Malaria caused by the Plasmodium family of protozoan parasites inflicts enormous morbidity and mortality in many parts of the globe. The disease is characterized by multiple systemic clinical conditions and fatal organ-related pathologies such as cerebral malaria. Although pro-inflammatory cytokines produced by innate sensing of parasites is important for controlling parasitemia and the development of protective immunity, excessive/dysregulated pro-inflammatory cytokine responses cause cerebral and other organ-related severe malaria. Therefore, detailed information on the host-parasite interactions that trigger innate immune responses and in-depth understanding of processes involved in the development of protective immunity and pathogenesis are essential for developing therapeutics and/or an effective vaccine for malaria. We have previously demonstrated that the mitogen-activated protein kinase (MAPK) signaling pathways differentially regulate pro-inflammatory cytokines such as TNF-? and IL-12 and that pro-inflammatory cytokines produced by TLR9/MyD88-mediated signaling play critical roles in the generation of cell-mediated and antibody-mediated protective immunity to malaria. In ongoing studies, we have made several novel observations, including the findings that (i) malaria parasites contain unidentified immunostimulatory protein(s) that induce IL-4 production, and (ii) IL-4 treatment and inhibition of the extracellular signal-regulated kinase (ERK) signaling pathway controls parasitemia and provide protection against cerebral malaria in P. bergehi ANKA-mouse model. Further studies on these novel observations will substantially contribute to our understanding of processes involved in cerebral malaria and other severe malaria pathologies. As such, in this grant application, we propose the following specific aims: (i) characterize parasite protein(s) tha induce IL-4 production by macrophages and DCs or other cell types, (ii) study the mechanisms by which IL-4 controls parasitemia and modulate parasite-induced immune responses and provide protection against cerebral malaria, and (iii) gain insight into the modulation of immune responses upon inhibition of ERK signaling pathway that exhibits protection from mouse cerebral malaria pathogenesis. Our long-term goals are to gain detailed insight into the processes involved in malaria pathogenesis and protective immune responses, and to exploit specific targets for the development of effective immunotherapeutics and/or a vaccine for malaria.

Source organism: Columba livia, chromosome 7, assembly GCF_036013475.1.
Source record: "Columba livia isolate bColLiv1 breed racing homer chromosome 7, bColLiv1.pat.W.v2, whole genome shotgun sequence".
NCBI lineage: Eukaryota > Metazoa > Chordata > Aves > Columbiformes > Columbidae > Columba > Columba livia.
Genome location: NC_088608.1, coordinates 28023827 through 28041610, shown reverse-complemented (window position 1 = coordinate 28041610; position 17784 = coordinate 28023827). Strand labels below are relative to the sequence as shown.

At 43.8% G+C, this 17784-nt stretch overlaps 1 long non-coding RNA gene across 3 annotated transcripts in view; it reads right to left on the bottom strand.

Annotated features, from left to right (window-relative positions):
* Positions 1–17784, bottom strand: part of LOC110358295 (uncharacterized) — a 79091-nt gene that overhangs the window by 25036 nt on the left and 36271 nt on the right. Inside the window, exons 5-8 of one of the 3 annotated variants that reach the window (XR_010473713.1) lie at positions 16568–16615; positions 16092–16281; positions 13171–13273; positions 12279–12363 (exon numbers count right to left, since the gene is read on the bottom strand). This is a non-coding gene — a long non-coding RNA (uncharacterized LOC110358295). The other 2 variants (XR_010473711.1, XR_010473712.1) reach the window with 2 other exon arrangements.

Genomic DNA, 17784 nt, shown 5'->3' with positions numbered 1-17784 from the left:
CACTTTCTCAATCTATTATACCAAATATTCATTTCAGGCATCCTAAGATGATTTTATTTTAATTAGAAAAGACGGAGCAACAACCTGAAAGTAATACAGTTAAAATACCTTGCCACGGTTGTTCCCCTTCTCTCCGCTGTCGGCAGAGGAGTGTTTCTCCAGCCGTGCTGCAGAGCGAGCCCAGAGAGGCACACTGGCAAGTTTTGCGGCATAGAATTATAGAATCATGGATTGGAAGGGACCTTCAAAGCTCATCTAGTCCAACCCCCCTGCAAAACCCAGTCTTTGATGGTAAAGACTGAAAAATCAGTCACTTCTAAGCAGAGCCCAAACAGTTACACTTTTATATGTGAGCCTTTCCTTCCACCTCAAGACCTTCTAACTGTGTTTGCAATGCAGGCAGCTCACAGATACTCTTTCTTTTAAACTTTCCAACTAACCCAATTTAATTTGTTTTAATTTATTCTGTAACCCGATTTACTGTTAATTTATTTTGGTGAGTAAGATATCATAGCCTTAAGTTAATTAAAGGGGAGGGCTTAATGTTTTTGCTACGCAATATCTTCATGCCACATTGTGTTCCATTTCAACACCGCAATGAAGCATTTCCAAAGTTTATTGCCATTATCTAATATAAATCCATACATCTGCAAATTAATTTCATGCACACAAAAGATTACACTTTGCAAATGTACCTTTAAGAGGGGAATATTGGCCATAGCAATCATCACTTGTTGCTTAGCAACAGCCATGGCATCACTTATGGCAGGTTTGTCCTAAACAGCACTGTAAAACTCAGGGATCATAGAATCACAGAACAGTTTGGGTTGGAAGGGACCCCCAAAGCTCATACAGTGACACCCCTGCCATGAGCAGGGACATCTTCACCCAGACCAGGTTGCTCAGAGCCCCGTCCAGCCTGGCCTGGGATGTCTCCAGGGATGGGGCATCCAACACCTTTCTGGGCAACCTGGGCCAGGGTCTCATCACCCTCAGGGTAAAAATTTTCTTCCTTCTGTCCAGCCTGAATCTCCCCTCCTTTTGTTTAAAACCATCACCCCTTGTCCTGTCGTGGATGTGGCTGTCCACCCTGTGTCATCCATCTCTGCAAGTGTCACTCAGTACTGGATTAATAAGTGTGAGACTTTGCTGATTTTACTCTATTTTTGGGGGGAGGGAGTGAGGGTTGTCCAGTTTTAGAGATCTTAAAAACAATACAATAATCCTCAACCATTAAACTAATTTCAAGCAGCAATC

Pro-inflammatory cytokines produced in response to sensing of malaria parasites by toll-like receptors play critical roles in the development of malaria pathogenesis and protective immunity development. Understanding the molecular interactions involved in immune responses to malaria parasites and how these immune responses are regulated is crucial to identify targets for the development of immunomodulatory therapeutics to prevent/treat severe malaria and/or for enhancing the efficacy of malaria vaccine. Here, based on the novel observations we made in our ongoing studies, we propose to characterize interleukin-4-inducing malaria parasite protein(s), and also to gain mechanistic insight into the modulation of malaria parasite-induced immune responses by interleukin-4 and an inhibitor of the extracellular signal-regulated kinase signaling pathway that provide protection from experimental cerebral malaria.
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